Michigan-  An investment group that includes Earvin "Magic" Johnson has closed on the purchase of about one-tenth of the former Michigan State Fairgrounds site in Detroit, years after first announcing the plan. The Michigan Land Bank Fast Track Authority has finalized the purchase with the investment group of 16 acres of the 158-acre site at Eight Mile Road and Woodward Avenue for $472,464. The investment group plans to work with city planners on a mixed-use project with housing and retail. 

The project will interface with whatever the city has planned for the rest of the property. The remaining 142 acres are being sold to the city of Detroit for $7 million, with half to be paid up front, while the remainder would be paid once it's redeveloped. The closing on that chunk of property is expected in the next few weeks. The city anticipates issuing a request for proposals to redevelop its part of the property after the sale is complete.   
New York- The Metropolitan Transit Authority (MTA) is expected to issue a request for proposals (RFP) for a new tolling system in Manhattan. Congestion pricing is coming to Manhattan after state lawmakers approved the new tolling fees earlier this month as part of the state budget. The Triborough Bridge and Tunnel Authority is inviting a request for expression of interest from companies in setting up infrastructure for congestion pricing for drivers entering Manhattan below 60th Street. 

Interested companies will be asked to cut traffic congestion, maximize revenues and allow for integration with outside payment applications. While the charge for tolls has yet to be determined, Gov. Andrew Cuomo's office, in line with the recently passed state budget, anticipates fees sufficient for $15 billion for MTA capital projects. A request for proposals is expected in the second quarter of this year for a firm to design, build, run and maintain the tolling system.   
Massachusetts- Worcester city officials will issue a request for proposals (RFP) for a long-term lease of a vacant hospital building. The 54,000-square-foot brick building sits next to the Worcester Senior Center. The site was last assessed at $9.2 million. City officials, with permission from the state, could extend a lease of up to 99 years for the property. 

Worcester officials hope that the building could be used for services complementing the neighboring senior center. An RFP for interested parties in the lease will be issued later this year.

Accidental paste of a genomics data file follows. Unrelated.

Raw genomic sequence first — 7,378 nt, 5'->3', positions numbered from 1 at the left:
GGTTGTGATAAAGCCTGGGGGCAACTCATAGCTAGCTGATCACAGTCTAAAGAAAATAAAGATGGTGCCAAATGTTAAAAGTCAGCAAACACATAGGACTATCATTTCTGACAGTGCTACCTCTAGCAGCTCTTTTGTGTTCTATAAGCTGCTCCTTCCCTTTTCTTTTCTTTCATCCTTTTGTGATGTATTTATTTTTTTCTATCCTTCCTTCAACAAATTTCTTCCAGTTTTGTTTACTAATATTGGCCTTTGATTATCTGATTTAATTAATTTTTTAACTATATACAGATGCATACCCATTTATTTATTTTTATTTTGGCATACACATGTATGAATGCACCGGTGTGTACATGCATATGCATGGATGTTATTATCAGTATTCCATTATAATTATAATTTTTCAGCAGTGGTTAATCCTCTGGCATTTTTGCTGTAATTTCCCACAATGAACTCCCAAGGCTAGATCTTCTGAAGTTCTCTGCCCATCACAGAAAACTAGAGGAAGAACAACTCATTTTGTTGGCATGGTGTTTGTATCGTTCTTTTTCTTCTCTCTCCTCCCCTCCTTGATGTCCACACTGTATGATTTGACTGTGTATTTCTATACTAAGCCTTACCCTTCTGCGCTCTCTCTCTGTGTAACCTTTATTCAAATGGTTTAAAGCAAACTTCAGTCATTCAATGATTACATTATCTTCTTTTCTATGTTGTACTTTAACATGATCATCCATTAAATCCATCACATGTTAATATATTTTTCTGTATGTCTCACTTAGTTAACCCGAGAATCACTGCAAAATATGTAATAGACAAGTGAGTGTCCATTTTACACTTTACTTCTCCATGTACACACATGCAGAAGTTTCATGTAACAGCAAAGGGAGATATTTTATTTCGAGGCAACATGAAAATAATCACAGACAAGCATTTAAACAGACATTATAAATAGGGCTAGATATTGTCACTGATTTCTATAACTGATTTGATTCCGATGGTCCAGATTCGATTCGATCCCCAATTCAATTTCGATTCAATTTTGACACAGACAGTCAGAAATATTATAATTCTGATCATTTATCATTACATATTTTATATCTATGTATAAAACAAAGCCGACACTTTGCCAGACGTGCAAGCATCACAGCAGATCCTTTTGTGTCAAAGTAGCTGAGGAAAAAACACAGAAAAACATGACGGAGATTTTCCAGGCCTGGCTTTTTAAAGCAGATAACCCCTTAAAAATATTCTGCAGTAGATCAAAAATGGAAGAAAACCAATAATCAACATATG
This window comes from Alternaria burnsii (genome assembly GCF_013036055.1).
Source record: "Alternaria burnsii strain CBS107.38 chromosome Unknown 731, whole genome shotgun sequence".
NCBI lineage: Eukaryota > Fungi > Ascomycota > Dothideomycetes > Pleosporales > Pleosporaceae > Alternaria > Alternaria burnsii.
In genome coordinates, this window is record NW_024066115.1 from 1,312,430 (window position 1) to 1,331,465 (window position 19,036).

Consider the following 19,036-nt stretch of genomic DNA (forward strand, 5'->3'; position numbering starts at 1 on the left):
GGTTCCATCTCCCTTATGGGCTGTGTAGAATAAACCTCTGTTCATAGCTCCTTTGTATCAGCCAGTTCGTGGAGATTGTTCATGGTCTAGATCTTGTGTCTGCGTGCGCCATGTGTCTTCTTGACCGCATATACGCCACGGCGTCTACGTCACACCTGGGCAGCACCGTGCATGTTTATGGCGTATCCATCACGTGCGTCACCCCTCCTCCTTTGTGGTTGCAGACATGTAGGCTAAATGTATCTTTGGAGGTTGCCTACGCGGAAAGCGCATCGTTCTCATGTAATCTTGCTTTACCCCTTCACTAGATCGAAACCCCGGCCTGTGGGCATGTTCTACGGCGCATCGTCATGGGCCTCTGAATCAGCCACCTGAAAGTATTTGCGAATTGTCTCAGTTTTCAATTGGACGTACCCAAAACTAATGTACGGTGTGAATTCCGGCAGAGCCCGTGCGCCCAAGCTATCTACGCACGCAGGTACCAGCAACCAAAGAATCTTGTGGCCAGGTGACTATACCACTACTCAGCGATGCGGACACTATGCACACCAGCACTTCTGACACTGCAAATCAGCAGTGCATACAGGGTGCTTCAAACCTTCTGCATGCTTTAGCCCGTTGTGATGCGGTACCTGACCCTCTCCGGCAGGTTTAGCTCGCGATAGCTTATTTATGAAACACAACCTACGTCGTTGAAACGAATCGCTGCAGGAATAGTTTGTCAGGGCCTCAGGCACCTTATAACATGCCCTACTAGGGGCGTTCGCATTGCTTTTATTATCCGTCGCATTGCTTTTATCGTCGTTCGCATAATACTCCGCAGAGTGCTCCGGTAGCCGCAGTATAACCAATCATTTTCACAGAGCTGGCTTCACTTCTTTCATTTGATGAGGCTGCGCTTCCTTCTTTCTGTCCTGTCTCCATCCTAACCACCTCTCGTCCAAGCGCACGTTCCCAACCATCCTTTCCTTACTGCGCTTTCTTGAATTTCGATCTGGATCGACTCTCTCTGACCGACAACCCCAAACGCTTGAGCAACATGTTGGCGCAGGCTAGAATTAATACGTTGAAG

Washington, D.C.-  The grant application deadline is July 15 to apply for a piece of the $900 million funding through the Better Utilizing Investments to Leverage Development (BUILD) grants program. The Fiscal Year 2019 funding was announced by the U.S. Department of Transportation (USDOT) to support road, bridge, transit, rail, port or intermodal projects. The maximum award will be $25 million, and no more than $90 million can be awarded to a single state for this round of grants. 

Up to 50 percent of BUILD funding will be allocated to rural area projects that align with selection criteria. Some of the criteria includes projects that improve infrastructure condition, facilitate economic growth or competitiveness, promote regional connectivity or promote energy independence. The USDOT is offering a series of special topic webinars that will cover various aspects of the BUILD application process.  
Virginia- The Fauquier County School Board has agreed to form a building committee to write a request for proposals (RFP) for the expansion of Cedar Lee Middle School in Bealeton. The expansion will include 10 to 12 classrooms, a second gym and possibly an expanded kitchen and office areas. The property adjacent to Cedar Lee will be purchased, there will be a geotechnical study and a plan will be devised for the project. 

Writing the RFP may take 120 to 180 days, the RFP will remain in circulation for a month, design of the expansion will take 9 to 12 months and construction is expected to take 18 to 24 months. Following this expansion, the focus will turn to Warrenton and Taylor middle schools in Warrenton. One of the schools will be renovated and the other repurposed. The three projects are projected to total $40 million.     
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Cedar-Lee-Meadowbrook redevelopment site
Ohio- The city of Cleveland Heights is looking to redevelop the Cedar-Lee-Meadowbrook site, an area currently owned by the city that could be as much as 4 acres. City Council authorized officials to issue a request for qualifications (RFQ) and proposals for the site. The area includes a parking lot behind businesses facing Lee Road and stretching toward a fast food franchise on Cedar Road. Last year, the city had two finalists proposing roughly $20 million for 1 acre of this site. The project fell through. 

The city expects to receive creative ideas and approaches to produce a dense, vibrant, pedestrian-friendly and unique commercial, office, residential or potentially mixed-use development that leverages the placemaking opportunities of the site and the Cedar Lee District. Cleveland Heights seeks to partner with a qualified developer or development team possessing the vision, experience and financial resources to carry out a wide-ranging development.     
Park East block
Wisconsin- A block in the Park East corridor of Milwaukee County is ready for development that could include housing, retail or other commercial uses. The city block, at North Water and North Milwaukee streets, was appraised at $5 million in 2018. Past development proposals have been valued at $60 million and up. The county will issue a request for proposals with quarterly deadlines by which developers can submit offers. The first deadline will be in late summer.